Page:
1) Get help. “A licensed real-estate agent is like both a matchmaker and a lifeguard—they’ll hook you up with your perfect home and throw you a lifeline to help guide you through the tricky process. But don’t just rely on us. You should also consult with your local bank, and seek a different opinion. Treat this decision as if it were a medical decision. You financial health is just as important. So many people go online to see how much they think they can afford. But if you broke a bone, you wouldn’t go on WebMD—you’d see a doctor.”
2) Ask for a personal recommendation. “This business is all about who you know. So—who do you know? Have any of your friends recently bought a condo? Ask for their agent. Your agent is someone you need to trust. You’re going to have a million questions throughout this process—so make sure to think about that when choosing the right fit for you. Will they respond to text messages? Will they e-mail you back within an hour? Or will they make you feel like you work for them? That’s not the way it should work. Remember that.”
3) Know what to expect from your agent. “At your first face-to-face buyer consultation meeting, your agent should explain to you the different representation agreements for Virginia, Maryland, and DC. Yep, all those agreements are different. This meeting should be about you: What’s your ideal home? What are your financial concerns? What is your timeline? You should leave that meeting with concrete steps that you’ll make along the process. Think of it as a syllabus of sorts with a college professor at the start of a semester.”
4) Be smart about your loan. “Your agent should fight for you with a lender, and your agent should represent you in a face-to-face meeting with your lender. If you’re taking out a loan, your agent should know before the meeting how much you can afford. Do not let the lender oversell and overpromise how much you can afford. Consult with your bank ahead of this meeting. And whatever you do, don’t use an online website (cough, cough, Lendingtree.com) to fill out your financial information.”
5) Prepare, prepare, prepare. “Remember when you were applying for colleges? You had your SAT scores, letters of recommendation, and a résumé. This is more important. Have two years of tax returns, two months of bank statements, and two months of pay stubs.”
Another day, another über-luxe condo development: Sales for the seven residences in Georgetown’s still-under-construction, canal-facing condo development—dubbed 1055 High after the pre-1895 name of Wisconsin Avenue—started yesterday. Built with an eye toward evoking the historical architecture of the neighborhood while infusing the design with modern-industrial details, the building boasts some pretty lavish-looking amenities, such as a garden roof terrace with a 45-foot pool and a glass-enclosed rooftop fitness center. The private residences are huge—all three or four bedrooms units of up to 4,300 square feet—and feature private terraces or balconies, walls of windows that overlook the C&O Canal, Georgetown, and garden views, and two garage parking spots each. Naturally, the prices reflect the luxuries: The condos start at $3 million and range up to more than $5 million for the corner penthouse. They’re slated to be ready for a late fall move-in. Check out the just-released renderings below, then head to the development’s website for more details.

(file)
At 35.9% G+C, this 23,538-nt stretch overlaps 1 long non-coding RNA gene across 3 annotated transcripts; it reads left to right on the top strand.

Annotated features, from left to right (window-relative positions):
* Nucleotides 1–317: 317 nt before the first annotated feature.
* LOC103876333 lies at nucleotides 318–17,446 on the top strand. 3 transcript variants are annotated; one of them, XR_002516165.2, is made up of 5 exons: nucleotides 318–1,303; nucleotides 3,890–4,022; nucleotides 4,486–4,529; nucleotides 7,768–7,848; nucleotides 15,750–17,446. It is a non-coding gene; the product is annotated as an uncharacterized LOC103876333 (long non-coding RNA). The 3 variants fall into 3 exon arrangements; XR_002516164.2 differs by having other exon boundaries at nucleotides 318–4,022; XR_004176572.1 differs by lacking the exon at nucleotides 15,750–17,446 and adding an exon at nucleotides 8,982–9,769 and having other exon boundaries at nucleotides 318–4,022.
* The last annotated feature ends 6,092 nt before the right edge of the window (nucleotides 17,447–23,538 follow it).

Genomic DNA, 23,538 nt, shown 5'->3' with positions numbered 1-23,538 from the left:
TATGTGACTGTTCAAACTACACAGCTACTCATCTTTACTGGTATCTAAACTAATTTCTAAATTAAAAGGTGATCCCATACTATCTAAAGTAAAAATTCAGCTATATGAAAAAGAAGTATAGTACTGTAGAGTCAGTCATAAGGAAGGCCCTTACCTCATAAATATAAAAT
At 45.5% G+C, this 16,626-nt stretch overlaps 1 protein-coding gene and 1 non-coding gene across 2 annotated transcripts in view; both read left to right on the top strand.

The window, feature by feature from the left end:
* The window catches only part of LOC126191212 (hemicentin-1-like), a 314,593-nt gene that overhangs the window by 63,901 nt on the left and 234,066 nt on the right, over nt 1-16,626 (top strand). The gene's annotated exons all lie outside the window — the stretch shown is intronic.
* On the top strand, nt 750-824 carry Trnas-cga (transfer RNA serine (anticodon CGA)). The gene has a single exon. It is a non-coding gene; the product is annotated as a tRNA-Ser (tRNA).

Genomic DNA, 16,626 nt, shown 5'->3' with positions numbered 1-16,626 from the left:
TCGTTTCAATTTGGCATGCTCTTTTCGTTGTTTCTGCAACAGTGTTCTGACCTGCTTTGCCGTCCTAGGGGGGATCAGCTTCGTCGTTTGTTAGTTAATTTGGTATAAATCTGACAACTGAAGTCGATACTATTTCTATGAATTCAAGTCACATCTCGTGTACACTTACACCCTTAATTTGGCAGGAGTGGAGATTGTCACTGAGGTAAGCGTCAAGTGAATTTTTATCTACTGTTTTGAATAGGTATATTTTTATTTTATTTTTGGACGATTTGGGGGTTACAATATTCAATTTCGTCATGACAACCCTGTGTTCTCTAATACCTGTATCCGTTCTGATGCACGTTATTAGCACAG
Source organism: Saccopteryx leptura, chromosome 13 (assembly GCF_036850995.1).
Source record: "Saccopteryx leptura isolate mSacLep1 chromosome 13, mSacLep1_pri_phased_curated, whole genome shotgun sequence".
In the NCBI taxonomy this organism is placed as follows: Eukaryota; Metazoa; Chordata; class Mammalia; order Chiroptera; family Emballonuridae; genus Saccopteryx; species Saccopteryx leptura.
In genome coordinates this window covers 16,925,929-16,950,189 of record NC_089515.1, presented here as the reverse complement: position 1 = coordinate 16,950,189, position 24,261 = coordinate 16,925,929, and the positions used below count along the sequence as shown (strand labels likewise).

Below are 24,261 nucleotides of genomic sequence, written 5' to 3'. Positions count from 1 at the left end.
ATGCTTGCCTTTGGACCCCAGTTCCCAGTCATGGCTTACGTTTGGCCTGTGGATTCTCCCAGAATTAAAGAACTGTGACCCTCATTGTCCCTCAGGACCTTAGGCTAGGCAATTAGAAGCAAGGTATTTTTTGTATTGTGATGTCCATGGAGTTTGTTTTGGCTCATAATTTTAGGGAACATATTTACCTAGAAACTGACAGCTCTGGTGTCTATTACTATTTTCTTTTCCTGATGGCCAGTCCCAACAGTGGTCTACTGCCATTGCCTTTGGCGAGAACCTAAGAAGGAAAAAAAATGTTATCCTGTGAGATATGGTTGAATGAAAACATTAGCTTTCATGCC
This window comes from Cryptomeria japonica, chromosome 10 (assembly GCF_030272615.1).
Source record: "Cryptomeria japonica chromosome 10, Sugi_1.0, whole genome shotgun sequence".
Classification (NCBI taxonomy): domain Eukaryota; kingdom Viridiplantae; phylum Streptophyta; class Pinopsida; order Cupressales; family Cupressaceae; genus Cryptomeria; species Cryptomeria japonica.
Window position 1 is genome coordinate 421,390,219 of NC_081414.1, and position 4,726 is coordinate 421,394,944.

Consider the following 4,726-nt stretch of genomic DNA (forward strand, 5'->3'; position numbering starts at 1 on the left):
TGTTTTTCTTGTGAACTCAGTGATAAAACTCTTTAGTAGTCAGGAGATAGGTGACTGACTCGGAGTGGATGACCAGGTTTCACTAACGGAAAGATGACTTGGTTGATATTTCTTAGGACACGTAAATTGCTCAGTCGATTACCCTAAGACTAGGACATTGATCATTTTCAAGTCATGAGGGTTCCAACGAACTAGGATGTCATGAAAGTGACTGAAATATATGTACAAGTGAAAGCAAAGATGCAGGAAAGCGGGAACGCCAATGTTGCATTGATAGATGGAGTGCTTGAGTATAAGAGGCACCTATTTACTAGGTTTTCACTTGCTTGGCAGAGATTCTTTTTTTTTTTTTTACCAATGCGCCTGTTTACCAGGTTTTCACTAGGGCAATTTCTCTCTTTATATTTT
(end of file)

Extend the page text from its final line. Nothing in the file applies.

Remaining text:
Prospective home-buyers probably don’t need to be reminded that it gets more expensive every year to own property in Washington. But a new report from real-estate website Trulia on how much a typical middle-class family needs to buy a house suggests that while it’s tough, it’s far better here than in other big metropolitan areas.
The report finds that 62 percent of homes in the Washington area are within reach of households earning the median annual income, measured at $88,233 in 2012, according to the US Census Bureau. Washington isn’t as affordable for middle-class households as Chicago, where 70 percent of homes are affordable, but it’s far more egalitarian than Seattle (53 percent), Los Angeles (23 percent), or New York (25 percent). The San Francisco metropolitan area, predictably, is the least welcoming toward middle-class buyers, with only 13 percent of homes within the range of what median earners can scrape together.
Trulia defines a home as affordable for a middle-class buyer if the annual total for monthly mortgage payments is no more than 31 percent of a purchaser’s yearly earnings, assuming a 4.4 percent 30-year fixed rate after putting down 20 percent. That comes out to about $27,350 for people in Washington’s median salary range.
But breaking down Trulia’s findings just a bit reminds that buying a home in the area is still incredibly difficult for many, if not most. While 62 percent of homes on the market are affordable for people making the regional median, it gets much tougher for those with less education. People earning the median salary for someone with a bachelor’s degree can scope out 75 percent of the market, but for people who have only some college experience or just a two-year degree, that figure drops to 47 percent. People who have only completed high school or less can only afford 25 percent of homes on the market.